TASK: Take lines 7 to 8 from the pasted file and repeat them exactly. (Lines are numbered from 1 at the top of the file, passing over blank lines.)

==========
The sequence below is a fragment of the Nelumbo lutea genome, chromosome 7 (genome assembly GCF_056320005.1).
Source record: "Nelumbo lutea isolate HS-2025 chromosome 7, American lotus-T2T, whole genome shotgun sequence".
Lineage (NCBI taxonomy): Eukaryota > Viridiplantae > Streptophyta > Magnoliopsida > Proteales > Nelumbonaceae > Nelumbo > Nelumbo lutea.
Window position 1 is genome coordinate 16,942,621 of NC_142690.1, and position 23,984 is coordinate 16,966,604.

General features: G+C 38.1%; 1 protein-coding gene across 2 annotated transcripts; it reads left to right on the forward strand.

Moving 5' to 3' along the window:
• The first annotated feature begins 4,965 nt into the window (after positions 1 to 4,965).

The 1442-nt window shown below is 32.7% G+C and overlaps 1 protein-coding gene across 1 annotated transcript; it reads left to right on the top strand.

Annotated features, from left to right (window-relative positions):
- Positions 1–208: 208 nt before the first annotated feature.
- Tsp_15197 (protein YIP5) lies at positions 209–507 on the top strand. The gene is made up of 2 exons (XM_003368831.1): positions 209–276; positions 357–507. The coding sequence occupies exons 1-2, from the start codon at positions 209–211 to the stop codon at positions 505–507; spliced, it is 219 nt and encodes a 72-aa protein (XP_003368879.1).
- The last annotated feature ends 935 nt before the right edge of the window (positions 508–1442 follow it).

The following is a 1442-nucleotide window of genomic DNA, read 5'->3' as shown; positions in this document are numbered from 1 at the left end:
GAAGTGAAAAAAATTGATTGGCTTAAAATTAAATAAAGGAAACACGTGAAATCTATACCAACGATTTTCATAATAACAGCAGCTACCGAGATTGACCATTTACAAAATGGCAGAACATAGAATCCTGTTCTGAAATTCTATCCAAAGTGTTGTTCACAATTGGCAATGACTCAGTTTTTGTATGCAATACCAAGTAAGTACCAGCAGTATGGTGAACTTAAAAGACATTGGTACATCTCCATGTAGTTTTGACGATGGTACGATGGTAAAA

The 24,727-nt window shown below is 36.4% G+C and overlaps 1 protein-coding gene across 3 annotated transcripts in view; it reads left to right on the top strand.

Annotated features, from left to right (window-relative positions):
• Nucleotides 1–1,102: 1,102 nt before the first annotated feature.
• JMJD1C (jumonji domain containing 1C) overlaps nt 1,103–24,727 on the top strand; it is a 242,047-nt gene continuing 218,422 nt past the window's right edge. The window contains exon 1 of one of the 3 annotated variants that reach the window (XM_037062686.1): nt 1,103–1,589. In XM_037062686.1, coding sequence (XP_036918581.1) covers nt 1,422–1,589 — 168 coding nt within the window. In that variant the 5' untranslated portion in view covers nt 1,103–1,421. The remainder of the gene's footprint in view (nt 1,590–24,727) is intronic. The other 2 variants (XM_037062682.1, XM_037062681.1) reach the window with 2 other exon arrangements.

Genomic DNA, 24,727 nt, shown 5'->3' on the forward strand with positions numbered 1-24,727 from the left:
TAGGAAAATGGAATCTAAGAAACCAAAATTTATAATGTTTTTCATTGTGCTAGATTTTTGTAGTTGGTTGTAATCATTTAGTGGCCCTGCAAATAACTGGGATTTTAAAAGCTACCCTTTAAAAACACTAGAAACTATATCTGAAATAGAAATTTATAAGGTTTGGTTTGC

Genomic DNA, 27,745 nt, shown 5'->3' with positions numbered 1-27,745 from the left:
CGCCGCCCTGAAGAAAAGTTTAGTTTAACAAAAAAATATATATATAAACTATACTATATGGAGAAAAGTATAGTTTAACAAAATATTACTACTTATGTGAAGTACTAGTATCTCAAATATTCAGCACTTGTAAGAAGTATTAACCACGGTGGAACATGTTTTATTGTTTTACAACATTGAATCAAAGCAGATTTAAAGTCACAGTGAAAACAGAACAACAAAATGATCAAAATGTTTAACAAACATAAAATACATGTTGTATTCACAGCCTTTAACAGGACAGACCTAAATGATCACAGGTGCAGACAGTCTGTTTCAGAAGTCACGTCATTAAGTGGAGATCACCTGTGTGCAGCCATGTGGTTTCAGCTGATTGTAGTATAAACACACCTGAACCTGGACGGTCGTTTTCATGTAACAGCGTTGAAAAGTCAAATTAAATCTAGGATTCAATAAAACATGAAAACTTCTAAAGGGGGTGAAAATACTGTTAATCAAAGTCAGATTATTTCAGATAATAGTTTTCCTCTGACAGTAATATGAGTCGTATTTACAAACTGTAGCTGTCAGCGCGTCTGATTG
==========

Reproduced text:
• The first annotated feature begins 4,965 nt into the window (after positions 1 to 4,965).

The 1442-nt window shown below is 32.7% G+C and overlaps 1 protein-coding gene across 1 annotated transcript; it reads left to right on the top strand.